Special Educational Needs
Because of our individual approach to each student’s learning, Westminster Tutors is able to meet a diverse range of special educational needs including dyslexia, dyspraxia, ADHD and social communication disorders such as Asperger’s syndrome.
The small size of the college means that communication between staff is clear and timely so that students receive the personal attention and support that they need throughout the school day. Teaching provision is arranged according to individual need and is either one-to-one or in very small well-matched groups.
Our students with special educational needs range from those of average academic ability who have found it difficult to achieve to the best of their ability in large class settings, to students who are academically gifted but also require teaching approaches adapted to their particular needs.
The Principal acts as the SENCO (Special Educational Needs Co-ordinator) and is responsible for organising the educational provision for each student with special educational needs. This involves close liaison with parents, tutors, support staff, educational psychologists and other health professionals. We also work in partnership with an educational psychologist’s practice and we are able to draw on a range of specialist support services if these are required.
The SENCO also liaises with the college Examinations Officer and educational psychologists to ensure that students with special educational needs are granted appropriate exam access arrangements, and in the sixth form students and their parents receive individual guidance on how to access appropriate support so that they are able to make a successful transition to university.
Each student is assigned a Personal Tutor who plays a major role in monitoring academic progress as well as providing encouragement and pastoral support.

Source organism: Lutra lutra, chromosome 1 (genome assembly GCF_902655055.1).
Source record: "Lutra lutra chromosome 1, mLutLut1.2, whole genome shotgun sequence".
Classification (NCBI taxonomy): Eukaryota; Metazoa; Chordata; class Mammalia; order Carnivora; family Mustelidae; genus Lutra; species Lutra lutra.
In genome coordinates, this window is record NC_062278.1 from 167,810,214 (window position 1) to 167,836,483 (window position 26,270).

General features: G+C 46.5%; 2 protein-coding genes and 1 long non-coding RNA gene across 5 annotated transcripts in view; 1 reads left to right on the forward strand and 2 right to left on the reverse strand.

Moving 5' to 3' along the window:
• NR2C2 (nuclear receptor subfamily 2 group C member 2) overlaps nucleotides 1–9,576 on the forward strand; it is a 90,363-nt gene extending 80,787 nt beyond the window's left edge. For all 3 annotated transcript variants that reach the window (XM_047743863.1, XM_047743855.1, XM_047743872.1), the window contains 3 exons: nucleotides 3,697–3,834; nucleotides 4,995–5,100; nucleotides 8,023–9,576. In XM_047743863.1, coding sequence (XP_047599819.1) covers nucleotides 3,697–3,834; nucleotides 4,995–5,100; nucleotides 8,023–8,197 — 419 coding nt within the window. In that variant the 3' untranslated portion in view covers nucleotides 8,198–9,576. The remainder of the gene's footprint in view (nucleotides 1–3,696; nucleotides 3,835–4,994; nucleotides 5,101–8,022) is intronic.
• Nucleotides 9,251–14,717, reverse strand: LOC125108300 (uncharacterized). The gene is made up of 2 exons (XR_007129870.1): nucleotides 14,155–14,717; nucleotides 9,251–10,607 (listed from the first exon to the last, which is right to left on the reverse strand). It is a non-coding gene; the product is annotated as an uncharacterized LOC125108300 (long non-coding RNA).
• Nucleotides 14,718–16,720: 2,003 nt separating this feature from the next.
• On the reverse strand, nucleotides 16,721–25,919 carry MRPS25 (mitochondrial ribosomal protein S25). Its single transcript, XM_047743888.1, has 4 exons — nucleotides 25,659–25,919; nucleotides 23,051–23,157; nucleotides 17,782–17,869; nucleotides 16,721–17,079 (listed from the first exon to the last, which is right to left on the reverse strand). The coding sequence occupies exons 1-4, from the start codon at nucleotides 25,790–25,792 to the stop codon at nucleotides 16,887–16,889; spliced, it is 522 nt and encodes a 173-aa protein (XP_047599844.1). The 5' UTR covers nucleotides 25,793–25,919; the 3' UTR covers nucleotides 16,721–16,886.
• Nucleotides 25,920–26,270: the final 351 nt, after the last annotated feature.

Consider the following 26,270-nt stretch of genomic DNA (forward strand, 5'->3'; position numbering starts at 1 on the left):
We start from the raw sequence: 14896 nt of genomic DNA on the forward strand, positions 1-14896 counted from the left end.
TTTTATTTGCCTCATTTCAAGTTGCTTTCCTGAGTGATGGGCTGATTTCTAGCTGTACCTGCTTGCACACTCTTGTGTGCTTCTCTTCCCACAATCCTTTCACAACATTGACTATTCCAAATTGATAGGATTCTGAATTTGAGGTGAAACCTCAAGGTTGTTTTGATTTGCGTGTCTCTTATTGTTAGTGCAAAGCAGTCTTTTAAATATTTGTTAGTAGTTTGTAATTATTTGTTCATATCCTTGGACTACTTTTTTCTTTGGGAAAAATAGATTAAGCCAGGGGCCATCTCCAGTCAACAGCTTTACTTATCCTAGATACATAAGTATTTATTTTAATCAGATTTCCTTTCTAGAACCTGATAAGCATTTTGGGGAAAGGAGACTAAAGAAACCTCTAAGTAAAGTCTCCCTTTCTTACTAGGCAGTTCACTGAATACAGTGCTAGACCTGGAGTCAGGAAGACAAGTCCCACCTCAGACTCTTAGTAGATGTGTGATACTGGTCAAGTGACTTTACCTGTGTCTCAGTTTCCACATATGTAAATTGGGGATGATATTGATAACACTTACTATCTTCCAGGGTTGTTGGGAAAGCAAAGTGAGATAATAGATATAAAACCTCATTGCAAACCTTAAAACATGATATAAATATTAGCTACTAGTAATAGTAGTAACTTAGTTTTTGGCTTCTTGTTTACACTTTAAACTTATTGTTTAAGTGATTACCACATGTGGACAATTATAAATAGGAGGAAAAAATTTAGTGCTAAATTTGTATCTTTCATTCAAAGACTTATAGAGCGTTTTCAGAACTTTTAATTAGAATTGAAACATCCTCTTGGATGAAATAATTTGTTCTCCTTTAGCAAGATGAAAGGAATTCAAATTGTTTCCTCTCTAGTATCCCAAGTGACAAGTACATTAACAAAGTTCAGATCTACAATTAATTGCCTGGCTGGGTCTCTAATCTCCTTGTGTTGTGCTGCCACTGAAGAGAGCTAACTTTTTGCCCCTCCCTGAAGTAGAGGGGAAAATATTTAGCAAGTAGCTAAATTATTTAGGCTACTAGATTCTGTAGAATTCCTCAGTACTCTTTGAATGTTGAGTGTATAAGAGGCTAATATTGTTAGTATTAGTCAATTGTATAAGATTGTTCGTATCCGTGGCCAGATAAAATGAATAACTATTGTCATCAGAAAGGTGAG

The Principal acts as Personal Tutor to all students in their A2 year so that she can provide ongoing support with their university applications and ensure they are meeting their academic targets.
For GCSE and AS level students, Personal Tutors liaise both with the students’ subject tutors and with the Principal. In this way, the Principal oversees each student’s progress and she acts as the main point of contact with parents and guardians.
For younger students, and students who need more help with organisation and planning their workload, Personal Tutors and the College Coordinator play an important role in monitoring homework diaries and supervised study sessions. With this support, our students gradually develop the independent study skills which are vital for success in their A levels and at university.
REQUEST A PROSPECTUS
Contact us now to request a prospectus to find out more about Westminster Tutors, all the courses we offer and how we can help you....
We are always so proud of our students when they head off to university to take up the fantastic places they have won through their hard work and excellent A level results. What we love even more is when former students and their families keep in touch with...